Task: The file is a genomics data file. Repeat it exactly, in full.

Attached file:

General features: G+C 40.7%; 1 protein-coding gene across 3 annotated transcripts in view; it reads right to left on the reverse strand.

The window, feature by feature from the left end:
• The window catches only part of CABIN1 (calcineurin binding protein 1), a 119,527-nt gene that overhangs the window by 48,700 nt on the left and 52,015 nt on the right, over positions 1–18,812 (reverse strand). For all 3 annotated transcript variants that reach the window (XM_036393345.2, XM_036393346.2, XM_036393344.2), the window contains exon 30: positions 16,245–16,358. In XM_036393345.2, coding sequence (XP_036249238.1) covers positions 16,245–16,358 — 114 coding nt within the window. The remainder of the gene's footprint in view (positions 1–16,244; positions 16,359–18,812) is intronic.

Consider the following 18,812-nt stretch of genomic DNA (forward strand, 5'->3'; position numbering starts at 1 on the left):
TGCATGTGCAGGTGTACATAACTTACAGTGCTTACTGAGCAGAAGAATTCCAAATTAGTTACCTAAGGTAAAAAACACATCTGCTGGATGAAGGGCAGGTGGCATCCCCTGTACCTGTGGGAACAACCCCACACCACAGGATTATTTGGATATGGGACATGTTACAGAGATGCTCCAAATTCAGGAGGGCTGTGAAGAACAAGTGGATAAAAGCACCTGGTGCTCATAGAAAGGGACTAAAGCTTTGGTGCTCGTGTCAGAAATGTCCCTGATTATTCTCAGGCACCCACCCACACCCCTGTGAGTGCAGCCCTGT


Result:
General features: G+C 40.7%; 1 protein-coding gene across 3 annotated transcripts in view; it reads right to left on the reverse strand.

The window, feature by feature from the left end:
• The window catches only part of CABIN1 (calcineurin binding protein 1), a 119,527-nt gene that overhangs the window by 48,700 nt on the left and 52,015 nt on the right, over positions 1–18,812 (reverse strand). For all 3 annotated transcript variants that reach the window (XM_036393345.2, XM_036393346.2, XM_036393344.2), the window contains exon 30: positions 16,245–16,358. In XM_036393345.2, coding sequence (XP_036249238.1) covers positions 16,245–16,358 — 114 coding nt within the window. The remainder of the gene's footprint in view (positions 1–16,244; positions 16,359–18,812) is intronic.

Consider the following 18,812-nt stretch of genomic DNA (forward strand, 5'->3'; position numbering starts at 1 on the left):
TGCATGTGCAGGTGTACATAACTTACAGTGCTTACTGAGCAGAAGAATTCCAAATTAGTTACCTAAGGTAAAAAACACATCTGCTGGATGAAGGGCAGGTGGCATCCCCTGTACCTGTGGGAACAACCCCACACCACAGGATTATTTGGATATGGGACATGTTACAGAGATGCTCCAAATTCAGGAGGGCTGTGAAGAACAAGTGGATAAAAGCACCTGGTGCTCATAGAAAGGGACTAAAGCTTTGGTGCTCGTGTCAGAAATGTCCCTGATTATTCTCAGGCACCCACCCACACCCCTGTGAGTGCAGCCCTGT